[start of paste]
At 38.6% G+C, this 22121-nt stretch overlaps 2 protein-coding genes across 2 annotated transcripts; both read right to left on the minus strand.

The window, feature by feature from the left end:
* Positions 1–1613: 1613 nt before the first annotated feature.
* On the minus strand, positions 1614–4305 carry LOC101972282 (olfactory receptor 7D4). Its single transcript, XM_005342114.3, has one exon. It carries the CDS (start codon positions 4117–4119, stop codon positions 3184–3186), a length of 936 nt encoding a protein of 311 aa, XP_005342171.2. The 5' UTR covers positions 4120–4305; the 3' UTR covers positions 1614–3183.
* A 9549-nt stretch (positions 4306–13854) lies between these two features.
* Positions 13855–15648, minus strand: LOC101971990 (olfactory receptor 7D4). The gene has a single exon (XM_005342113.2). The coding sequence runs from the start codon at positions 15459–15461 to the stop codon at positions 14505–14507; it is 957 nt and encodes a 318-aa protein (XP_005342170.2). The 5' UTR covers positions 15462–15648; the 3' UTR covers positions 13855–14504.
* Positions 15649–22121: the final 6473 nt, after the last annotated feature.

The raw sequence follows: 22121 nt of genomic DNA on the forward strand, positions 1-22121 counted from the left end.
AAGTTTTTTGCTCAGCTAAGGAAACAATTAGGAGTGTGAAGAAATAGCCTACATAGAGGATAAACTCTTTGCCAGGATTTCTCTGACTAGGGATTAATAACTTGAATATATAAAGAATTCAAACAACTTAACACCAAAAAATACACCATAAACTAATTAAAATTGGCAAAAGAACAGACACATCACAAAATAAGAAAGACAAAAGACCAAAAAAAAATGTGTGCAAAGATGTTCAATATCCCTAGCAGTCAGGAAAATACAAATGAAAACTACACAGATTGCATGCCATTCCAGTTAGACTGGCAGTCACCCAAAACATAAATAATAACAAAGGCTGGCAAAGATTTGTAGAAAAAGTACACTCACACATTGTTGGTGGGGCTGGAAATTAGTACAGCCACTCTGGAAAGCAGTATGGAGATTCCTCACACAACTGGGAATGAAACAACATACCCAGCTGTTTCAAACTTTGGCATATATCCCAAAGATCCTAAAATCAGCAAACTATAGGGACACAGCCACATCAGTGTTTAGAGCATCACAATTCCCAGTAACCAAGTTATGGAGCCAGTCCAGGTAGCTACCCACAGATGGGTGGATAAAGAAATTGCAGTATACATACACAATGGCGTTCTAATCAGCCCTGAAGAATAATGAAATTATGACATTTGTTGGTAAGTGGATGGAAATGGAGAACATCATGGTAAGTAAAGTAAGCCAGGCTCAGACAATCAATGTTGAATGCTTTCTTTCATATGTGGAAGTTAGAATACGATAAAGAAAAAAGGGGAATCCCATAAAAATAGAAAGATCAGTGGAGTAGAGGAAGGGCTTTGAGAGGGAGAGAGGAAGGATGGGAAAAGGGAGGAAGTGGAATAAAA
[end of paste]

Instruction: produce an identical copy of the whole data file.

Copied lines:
At 38.6% G+C, this 22121-nt stretch overlaps 2 protein-coding genes across 2 annotated transcripts; both read right to left on the minus strand.

The window, feature by feature from the left end:
* Positions 1–1613: 1613 nt before the first annotated feature.
* On the minus strand, positions 1614–4305 carry LOC101972282 (olfactory receptor 7D4). Its single transcript, XM_005342114.3, has one exon. It carries the CDS (start codon positions 4117–4119, stop codon positions 3184–3186), a length of 936 nt encoding a protein of 311 aa, XP_005342171.2. The 5' UTR covers positions 4120–4305; the 3' UTR covers positions 1614–3183.
* A 9549-nt stretch (positions 4306–13854) lies between these two features.
* Positions 13855–15648, minus strand: LOC101971990 (olfactory receptor 7D4). The gene has a single exon (XM_005342113.2). The coding sequence runs from the start codon at positions 15459–15461 to the stop codon at positions 14505–14507; it is 957 nt and encodes a 318-aa protein (XP_005342170.2). The 5' UTR covers positions 15462–15648; the 3' UTR covers positions 13855–14504.
* Positions 15649–22121: the final 6473 nt, after the last annotated feature.

The raw sequence follows: 22121 nt of genomic DNA on the forward strand, positions 1-22121 counted from the left end.
AAGTTTTTTGCTCAGCTAAGGAAACAATTAGGAGTGTGAAGAAATAGCCTACATAGAGGATAAACTCTTTGCCAGGATTTCTCTGACTAGGGATTAATAACTTGAATATATAAAGAATTCAAACAACTTAACACCAAAAAATACACCATAAACTAATTAAAATTGGCAAAAGAACAGACACATCACAAAATAAGAAAGACAAAAGACCAAAAAAAAATGTGTGCAAAGATGTTCAATATCCCTAGCAGTCAGGAAAATACAAATGAAAACTACACAGATTGCATGCCATTCCAGTTAGACTGGCAGTCACCCAAAACATAAATAATAACAAAGGCTGGCAAAGATTTGTAGAAAAAGTACACTCACACATTGTTGGTGGGGCTGGAAATTAGTACAGCCACTCTGGAAAGCAGTATGGAGATTCCTCACACAACTGGGAATGAAACAACATACCCAGCTGTTTCAAACTTTGGCATATATCCCAAAGATCCTAAAATCAGCAAACTATAGGGACACAGCCACATCAGTGTTTAGAGCATCACAATTCCCAGTAACCAAGTTATGGAGCCAGTCCAGGTAGCTACCCACAGATGGGTGGATAAAGAAATTGCAGTATACATACACAATGGCGTTCTAATCAGCCCTGAAGAATAATGAAATTATGACATTTGTTGGTAAGTGGATGGAAATGGAGAACATCATGGTAAGTAAAGTAAGCCAGGCTCAGACAATCAATGTTGAATGCTTTCTTTCATATGTGGAAGTTAGAATACGATAAAGAAAAAAGGGGAATCCCATAAAAATAGAAAGATCAGTGGAGTAGAGGAAGGGCTTTGAGAGGGAGAGAGGAAGGATGGGAAAAGGGAGGAAGTGGAATAAAA